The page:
Construction begins at Michigan Central Station in Ford transformation

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Ford is beginning its renovation of the historic Michigan Central Station in Corktown this week. 

The first phase of the project begins with winterizing the massive, 105-year-old building which has been abandoned since 1988. We're told it needs to be dried out from extensive water damage and the structure also needs to be stabilized.

This first phase includes covering open windows and exterior holes on the roof. A series of pumps will be installed in the basement to prevent further flooding and fans will be placed to circulate air through the building. Drying out the space too quickly could cause damage to historic features. 

We're told drying out the building is a process that will take around 6 months. 

Come spring, then, the construction will become more visible on the outside. The second phase involves replacing mechanical and electrical systems and restoring exterior masonry, which can only be done in good weather. 

The final phase, then, will finish and restore the interior. 

And, good news if you love the space -- Ford plans to return the grand hall of the station to its original grandeur and attract local shops and restaurants in support of a vibrant, inclusive public space.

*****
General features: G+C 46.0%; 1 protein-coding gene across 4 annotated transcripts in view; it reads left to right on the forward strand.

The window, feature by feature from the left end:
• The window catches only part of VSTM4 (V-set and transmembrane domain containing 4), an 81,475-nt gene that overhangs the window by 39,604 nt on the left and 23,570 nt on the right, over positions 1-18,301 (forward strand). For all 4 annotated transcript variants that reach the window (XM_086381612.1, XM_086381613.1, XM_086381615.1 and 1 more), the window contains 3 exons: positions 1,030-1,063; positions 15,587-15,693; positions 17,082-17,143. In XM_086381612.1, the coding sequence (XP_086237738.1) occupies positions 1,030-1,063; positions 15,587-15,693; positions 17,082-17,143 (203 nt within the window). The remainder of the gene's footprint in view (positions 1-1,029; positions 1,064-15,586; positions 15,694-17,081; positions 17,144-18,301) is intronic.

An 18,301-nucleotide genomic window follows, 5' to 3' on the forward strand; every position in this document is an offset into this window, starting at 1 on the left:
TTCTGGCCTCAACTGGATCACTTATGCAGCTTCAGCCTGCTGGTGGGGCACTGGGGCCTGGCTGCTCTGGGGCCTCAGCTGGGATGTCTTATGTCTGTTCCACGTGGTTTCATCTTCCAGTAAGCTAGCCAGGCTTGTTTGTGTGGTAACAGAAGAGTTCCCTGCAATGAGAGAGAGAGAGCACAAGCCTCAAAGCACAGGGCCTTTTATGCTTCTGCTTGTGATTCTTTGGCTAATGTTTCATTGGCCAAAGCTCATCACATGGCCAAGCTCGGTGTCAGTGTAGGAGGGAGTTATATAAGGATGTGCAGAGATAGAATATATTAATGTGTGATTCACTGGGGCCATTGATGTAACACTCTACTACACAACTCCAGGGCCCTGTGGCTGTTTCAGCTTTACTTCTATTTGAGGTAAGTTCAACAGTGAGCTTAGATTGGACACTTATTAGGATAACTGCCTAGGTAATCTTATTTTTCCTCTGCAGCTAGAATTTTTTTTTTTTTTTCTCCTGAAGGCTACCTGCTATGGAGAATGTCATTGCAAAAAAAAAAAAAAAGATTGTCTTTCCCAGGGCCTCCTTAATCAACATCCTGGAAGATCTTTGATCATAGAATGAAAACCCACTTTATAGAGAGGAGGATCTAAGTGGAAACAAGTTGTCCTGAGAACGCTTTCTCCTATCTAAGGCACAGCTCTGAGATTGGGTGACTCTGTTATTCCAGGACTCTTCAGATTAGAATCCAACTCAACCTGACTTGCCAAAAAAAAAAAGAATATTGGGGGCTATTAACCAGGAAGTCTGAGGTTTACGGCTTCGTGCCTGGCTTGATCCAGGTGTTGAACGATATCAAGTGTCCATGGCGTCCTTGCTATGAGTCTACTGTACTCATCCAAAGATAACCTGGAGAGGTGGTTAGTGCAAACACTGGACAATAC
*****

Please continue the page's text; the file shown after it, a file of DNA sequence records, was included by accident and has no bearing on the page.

Ford says they're going to use 3D printing to create various molds and mockups that will help replicate the many historic elements of the building that have deteriorated over the years, or are missing. 

Ford acquired the iconic train station in Corktown in June, and plans to transform it and surrounding properties into a 1.2-million-square-foot innovation campus where Ford and its partners will work on autonomous and electric vehicle businesses, and design urban mobility services and solutions. The project will bring approximately 2,500 Ford employees to Corktown, most from the company's mobility team, and an additional 2,500 jobs with Ford's partners and suppliers.

FOX 2 reported on this story from Southfield, Mich.